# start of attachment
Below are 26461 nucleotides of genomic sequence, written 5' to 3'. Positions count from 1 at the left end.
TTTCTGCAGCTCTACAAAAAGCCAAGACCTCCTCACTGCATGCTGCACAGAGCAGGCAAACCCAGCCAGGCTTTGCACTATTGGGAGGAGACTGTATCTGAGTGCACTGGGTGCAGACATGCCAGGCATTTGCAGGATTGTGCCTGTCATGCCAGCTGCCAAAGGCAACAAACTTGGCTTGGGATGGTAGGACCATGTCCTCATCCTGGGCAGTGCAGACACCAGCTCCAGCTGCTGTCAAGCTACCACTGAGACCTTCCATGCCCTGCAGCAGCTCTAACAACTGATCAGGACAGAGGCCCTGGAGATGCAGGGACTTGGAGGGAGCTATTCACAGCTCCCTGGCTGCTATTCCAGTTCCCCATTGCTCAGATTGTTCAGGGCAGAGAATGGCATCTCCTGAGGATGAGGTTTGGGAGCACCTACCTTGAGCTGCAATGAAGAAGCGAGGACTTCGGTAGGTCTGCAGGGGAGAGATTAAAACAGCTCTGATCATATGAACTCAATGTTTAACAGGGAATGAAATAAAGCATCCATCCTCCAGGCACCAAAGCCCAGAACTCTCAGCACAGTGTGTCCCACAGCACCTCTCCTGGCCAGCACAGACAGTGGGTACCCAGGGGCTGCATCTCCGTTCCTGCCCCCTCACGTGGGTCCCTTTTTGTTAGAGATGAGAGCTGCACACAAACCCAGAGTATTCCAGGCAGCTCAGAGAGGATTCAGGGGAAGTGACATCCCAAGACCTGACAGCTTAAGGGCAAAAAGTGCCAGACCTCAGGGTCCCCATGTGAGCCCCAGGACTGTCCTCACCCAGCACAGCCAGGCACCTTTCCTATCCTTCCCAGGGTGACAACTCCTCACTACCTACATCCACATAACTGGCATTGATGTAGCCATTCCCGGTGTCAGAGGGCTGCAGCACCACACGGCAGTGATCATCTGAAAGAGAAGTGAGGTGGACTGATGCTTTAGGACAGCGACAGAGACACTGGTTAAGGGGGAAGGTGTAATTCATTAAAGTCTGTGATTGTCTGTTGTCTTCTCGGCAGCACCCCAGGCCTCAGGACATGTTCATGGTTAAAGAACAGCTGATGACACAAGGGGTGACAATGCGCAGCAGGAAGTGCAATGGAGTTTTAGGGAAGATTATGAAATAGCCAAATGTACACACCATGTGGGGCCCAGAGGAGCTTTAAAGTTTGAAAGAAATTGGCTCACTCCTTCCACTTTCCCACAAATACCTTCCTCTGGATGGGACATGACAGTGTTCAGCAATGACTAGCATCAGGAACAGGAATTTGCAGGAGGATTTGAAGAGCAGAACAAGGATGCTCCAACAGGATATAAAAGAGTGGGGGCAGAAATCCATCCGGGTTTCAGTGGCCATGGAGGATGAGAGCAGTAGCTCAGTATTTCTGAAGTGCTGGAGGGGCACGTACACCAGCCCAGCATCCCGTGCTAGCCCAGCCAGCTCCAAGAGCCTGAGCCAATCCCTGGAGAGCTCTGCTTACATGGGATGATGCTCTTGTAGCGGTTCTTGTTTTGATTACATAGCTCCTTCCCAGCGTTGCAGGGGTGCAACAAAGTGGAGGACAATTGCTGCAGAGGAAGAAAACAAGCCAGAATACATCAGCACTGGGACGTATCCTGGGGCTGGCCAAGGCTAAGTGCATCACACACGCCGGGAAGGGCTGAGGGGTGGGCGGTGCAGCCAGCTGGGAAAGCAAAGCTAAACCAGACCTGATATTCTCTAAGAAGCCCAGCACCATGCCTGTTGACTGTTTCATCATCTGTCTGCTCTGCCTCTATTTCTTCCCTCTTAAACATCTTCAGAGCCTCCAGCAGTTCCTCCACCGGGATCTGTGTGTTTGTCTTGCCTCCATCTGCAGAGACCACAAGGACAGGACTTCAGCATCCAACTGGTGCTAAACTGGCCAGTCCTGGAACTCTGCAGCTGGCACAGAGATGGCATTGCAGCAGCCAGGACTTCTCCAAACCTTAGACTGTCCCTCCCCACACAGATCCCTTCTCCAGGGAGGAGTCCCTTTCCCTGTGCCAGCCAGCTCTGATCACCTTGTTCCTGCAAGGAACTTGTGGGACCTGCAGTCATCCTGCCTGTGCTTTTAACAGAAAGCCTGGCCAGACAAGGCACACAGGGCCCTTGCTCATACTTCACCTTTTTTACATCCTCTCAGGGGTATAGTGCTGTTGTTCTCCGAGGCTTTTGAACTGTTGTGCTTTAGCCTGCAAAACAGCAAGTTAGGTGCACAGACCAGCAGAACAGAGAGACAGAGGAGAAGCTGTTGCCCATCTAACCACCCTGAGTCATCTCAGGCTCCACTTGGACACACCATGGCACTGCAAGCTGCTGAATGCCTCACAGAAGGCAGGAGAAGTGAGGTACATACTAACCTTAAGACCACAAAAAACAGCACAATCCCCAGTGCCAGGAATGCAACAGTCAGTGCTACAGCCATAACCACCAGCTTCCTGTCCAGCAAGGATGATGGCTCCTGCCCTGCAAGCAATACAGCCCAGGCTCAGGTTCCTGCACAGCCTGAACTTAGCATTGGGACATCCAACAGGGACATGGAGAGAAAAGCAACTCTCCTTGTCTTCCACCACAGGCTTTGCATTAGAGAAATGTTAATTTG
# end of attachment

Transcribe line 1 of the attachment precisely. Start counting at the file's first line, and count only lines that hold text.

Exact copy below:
Below are 26461 nucleotides of genomic sequence, written 5' to 3'. Positions count from 1 at the left end.